In the United States, the government serves a fairly limited purpose. Its job is to do those things we all want done, but can’t or won’t do on our own. Local governments do things that individuals and families can’t do as readily for themselves, like policing and filling potholes and schooling the kids. State governments do things that local governments can’t do so well on their own or in concert, like road construction, legislation, forestry, corporations, and generalized regulation. The federal government is really only supposed to do things that the states can’t do themselves, such as national defense, treaties, regulation of trade, interstate transportation, and the like. (Where conservatives, libertarians and liberals differ in this country is mainly where to draw the lines — what things government should and should not be doing.)
What we’ve been seeing for a couple of generations now is a centralization of a lot of state and local functions in the federal government, particularly in the growth of the power and scope of regulatory agencies, but also in the willingness of Congress to legislate just about anything. Some of this came about because the 10th Amendment reservation of powers to the States was hijacked by the foul racism that had to be overcome by the Civil Rights movement, so that the very concept became tainted in some people’s minds. That’s more of an issue for older generations, though. For those not yet at retirement age, what’s more important is that the federal government came to be seen as the place to be, the place where things actually get done. Since about the mid-60s, state and local government has steadily dwindled in the general consciousness, except when some hot-button issue like gay marriage reminds people that the states are really where it’s at. Except for those rare occasions, it has just become natural for people to look to the federal government, and not their local governments, for solutions.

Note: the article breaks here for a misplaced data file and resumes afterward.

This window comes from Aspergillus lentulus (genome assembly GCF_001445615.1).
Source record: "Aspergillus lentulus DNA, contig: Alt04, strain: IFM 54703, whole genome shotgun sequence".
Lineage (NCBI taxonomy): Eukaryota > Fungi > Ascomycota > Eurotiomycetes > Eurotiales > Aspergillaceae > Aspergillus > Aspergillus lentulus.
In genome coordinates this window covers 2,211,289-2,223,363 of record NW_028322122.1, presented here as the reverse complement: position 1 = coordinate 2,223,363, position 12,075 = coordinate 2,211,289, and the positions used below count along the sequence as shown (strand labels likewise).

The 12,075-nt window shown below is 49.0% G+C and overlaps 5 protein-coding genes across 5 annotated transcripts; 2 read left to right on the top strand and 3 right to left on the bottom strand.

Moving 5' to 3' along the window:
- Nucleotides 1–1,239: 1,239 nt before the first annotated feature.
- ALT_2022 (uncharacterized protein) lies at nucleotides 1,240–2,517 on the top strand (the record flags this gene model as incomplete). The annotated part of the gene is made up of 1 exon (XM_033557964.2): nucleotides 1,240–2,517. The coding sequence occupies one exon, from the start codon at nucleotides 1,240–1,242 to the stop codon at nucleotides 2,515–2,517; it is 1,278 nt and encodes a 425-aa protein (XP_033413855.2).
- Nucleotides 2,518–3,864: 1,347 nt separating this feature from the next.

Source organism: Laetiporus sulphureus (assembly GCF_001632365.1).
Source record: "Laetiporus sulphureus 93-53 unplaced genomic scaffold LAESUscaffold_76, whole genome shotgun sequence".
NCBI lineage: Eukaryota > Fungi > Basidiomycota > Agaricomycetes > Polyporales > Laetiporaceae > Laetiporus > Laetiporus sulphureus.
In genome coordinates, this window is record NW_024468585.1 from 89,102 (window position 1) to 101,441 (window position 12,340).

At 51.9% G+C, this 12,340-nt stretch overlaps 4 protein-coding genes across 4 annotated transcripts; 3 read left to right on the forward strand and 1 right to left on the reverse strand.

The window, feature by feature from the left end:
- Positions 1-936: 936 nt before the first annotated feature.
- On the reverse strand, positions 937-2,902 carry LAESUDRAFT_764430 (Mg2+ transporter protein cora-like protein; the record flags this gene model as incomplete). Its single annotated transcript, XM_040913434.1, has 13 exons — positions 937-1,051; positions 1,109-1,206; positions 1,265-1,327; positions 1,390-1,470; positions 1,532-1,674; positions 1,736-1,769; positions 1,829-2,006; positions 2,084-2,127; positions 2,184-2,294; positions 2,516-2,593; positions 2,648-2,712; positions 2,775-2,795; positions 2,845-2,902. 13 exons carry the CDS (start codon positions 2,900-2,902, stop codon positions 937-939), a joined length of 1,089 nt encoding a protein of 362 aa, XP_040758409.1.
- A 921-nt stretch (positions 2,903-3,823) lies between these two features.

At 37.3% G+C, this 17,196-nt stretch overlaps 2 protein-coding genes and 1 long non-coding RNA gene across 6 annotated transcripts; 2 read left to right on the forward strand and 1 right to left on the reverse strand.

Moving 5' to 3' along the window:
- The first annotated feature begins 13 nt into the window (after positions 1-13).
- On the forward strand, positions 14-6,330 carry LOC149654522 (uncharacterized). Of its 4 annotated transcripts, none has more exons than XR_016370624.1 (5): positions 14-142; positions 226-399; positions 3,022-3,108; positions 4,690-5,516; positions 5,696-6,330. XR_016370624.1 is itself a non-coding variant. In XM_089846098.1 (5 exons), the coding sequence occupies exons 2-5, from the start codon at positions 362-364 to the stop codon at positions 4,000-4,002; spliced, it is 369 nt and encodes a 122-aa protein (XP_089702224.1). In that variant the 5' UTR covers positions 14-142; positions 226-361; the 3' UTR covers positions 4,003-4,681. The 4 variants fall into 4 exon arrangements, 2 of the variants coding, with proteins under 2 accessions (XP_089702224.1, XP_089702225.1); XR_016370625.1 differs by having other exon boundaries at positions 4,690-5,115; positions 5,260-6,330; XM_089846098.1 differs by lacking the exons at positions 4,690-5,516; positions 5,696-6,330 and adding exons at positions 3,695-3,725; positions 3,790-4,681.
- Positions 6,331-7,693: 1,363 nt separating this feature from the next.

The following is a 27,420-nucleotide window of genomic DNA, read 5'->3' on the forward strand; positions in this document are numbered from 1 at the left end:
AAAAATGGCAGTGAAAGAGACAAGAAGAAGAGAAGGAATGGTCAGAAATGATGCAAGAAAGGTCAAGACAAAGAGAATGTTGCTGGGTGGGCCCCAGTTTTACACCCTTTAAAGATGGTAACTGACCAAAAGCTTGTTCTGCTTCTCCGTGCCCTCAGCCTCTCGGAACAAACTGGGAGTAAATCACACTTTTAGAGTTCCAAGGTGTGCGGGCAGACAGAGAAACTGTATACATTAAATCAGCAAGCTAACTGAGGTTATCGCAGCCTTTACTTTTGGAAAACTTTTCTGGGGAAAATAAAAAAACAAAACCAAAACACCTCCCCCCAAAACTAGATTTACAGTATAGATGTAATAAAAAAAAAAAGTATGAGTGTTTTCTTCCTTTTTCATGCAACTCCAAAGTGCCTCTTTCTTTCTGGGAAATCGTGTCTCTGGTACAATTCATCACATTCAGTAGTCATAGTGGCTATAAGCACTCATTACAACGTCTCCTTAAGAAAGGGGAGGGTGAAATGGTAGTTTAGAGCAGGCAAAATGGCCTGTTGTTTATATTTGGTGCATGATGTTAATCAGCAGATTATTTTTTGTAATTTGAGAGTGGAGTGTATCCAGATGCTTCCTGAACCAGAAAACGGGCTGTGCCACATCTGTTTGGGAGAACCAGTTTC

And so we get a lot of federal criminal laws that duplicate state laws. The same conduct can be prosecuted by one’s state, and by the feds. They are certainly different sovereigns, and each can safely prosecute you separately without violating double jeopardy. But if the states are already dealing with certain conduct by criminalizing it, what possible reason can the feds have for also criminalizing it? To our mind, at least, it is an improper usurpation of power. If the states can deal with it, the feds should let them do so and stay out of the way.
And so we also get a lot of federal agencies passing regulations and rules that cover more and more of what we do. And they are increasingly being enforced by strict-liability criminal provisions. As a result, the number of non-violent federal crimes has skyrocketed since the Clinton administration. People go to prison for violating rules, even when no harm was done. People go to prison for complying with the rules, but not completing the paperwork properly. A cursory review of the various agencies’ annual reports can read like a horror show.
Law enforcement has an interest in reducing the excessive federal criminalization. It reminds us of a story from Chinese history. Some soldiers got stuck in a bog on their way to a general muster. The following conversation ensued: “What is the penalty for being late?” “Death.” “What is the penalty for desertion?” “Death.” “Well, we’re late.”
When everything is a violation of the law, the people lose respect for the law. Lawlessness becomes more likely, not less.
So what can be done?
The problem has taken a couple of generations to build. And it’s only been accelerating. A quick fix is not likely (saving, perhaps, the election of a president willing to rein in the administrative agencies in the executive branch, and willing to restrict what the DOJ does and does not enforce — we’re not holding our breath).
But now we’re starting to see signs of opposition. It’s small, now, and the voices are scattered. But we’re hearing more and more voices, lately. If more voices join in, calling for the undoing of this excessive federal criminalization, perhaps soon we’ll achieve critical mass. Enough to call it a movement. Maybe even enough to get results.
For those who have bothered to read this far, here is a delightful example of how easy it is to reach critical mass and create a movement: